One such condiment that is growing in prominence in the western hemisphere is harissa. This chili paste is made from a blend of smoked Tunisian baklouti and serrano peppers, garlic, coriander, and tomatoes. Another notable item is tahini, which is a paste of sesame seeds often used in falafel wraps. Both of these have seen growth on menus over the last four years, harissa (+78.8%) while tahini went up (+53.3%). A few emerging condiments from the region include muhammara and Yemeni green z’hug. Muhammara is a mixture of puréed roasted red peppers, walnuts, garlic, and lemon juice blended with the tangy sweetness of pomegranate molasses. Yemeni green z’hug has been described as the Arabic version of pesto, only spicier. Z’hug is typically made with green hot peppers, cilantro, coriander, garlic, parsley and various other spices such as caraway seeds. Both muhammara and Yemeni green z’hug are relatively new to American menus and grocery shelves, but as consumers with adventurous palates continue seeking new flavors, these interesting, bright, bold and tangy offerings just might be what they are craving.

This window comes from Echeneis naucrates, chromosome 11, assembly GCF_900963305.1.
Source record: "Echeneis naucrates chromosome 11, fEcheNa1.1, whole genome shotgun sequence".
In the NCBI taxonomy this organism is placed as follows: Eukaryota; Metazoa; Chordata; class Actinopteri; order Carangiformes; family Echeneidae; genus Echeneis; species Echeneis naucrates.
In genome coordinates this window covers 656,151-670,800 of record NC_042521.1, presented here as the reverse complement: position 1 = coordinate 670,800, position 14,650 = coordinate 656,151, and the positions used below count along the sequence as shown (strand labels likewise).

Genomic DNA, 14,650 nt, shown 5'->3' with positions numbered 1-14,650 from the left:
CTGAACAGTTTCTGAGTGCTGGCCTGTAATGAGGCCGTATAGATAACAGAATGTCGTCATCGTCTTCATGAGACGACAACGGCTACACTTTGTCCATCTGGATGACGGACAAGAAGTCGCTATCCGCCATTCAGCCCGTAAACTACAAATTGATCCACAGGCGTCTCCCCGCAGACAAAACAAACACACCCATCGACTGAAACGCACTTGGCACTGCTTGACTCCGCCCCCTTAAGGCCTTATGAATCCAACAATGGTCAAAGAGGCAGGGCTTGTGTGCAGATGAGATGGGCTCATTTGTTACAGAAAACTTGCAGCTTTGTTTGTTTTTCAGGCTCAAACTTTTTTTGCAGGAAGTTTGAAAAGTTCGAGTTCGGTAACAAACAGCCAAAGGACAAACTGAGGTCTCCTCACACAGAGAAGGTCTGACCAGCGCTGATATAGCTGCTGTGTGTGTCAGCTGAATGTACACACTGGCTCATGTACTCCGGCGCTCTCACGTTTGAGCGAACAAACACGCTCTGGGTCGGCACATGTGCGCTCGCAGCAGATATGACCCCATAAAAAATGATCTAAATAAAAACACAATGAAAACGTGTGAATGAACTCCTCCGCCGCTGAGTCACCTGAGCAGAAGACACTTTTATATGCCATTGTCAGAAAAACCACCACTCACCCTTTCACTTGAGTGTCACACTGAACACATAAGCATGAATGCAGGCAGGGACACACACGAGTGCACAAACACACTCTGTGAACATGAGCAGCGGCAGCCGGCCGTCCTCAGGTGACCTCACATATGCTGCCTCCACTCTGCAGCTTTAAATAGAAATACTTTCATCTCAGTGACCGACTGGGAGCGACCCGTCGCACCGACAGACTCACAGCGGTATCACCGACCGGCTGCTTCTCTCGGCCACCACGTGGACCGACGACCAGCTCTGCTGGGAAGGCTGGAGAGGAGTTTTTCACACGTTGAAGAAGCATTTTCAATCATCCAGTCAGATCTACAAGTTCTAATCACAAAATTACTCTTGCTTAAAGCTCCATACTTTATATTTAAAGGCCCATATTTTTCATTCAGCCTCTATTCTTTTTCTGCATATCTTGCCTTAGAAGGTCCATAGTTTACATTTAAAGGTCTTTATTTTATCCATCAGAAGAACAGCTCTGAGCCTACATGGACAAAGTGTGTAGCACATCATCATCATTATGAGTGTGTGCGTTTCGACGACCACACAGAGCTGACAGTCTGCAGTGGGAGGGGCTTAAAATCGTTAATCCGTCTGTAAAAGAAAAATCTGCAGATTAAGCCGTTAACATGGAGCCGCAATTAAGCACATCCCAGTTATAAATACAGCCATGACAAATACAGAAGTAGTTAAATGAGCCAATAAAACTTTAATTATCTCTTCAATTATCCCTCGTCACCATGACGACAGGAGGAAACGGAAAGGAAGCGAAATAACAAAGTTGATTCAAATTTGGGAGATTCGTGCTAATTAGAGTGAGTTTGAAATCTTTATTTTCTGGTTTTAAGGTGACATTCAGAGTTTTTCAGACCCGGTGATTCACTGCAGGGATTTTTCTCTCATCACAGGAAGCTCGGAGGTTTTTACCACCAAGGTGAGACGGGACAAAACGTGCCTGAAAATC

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Tahini Brownies

With this recipe we let our chefs stray away from the traditional or expected and they came up with a warm gooey brownie, with buttery tahini sauce inside and on top. It’s along the lines of a chocolate peanut butter brownie but without the peanut allergens.

Ingredients:
4 tablespoons butter, salted
4 ounces chocolate (bittersweet), chopped
3 tablespoons cocoa powder
3 eggs (large)
1 cup and 2 tablespoons sugar
1 tablespoon vanilla extract
1 teaspoon kosher or sea salt
¾ cup tahini
⅓ cup flour (all purpose)

Directions:

    1. Preheat oven to 350°F. Line 8” square baking pan with foil, and lightly coat with butter.
    2. Melt butter over medium heat. Remove from heat and pour over cocoa powder and chopped chocolate. Whisk to combine.
    3. In a large bowl, whisk eggs, sugar, vanilla, and salt. Then whisk in tahini. Fold in the flour. RESERVE ½ cup of the tahini mixture for top garnish.
    4. Combine the remaining tahini mixture with the melted butter and chocolate to form brownie batter. Pour into buttered baking pan.
    5. Using reserved tahini mixture, evenly place dollops (approx. 6) across the whole pan, leaving some brownie batter showing.
    6. Cut or swirl into batter with a butter knife or fork to create a marbled effect. Be careful not to overwork it.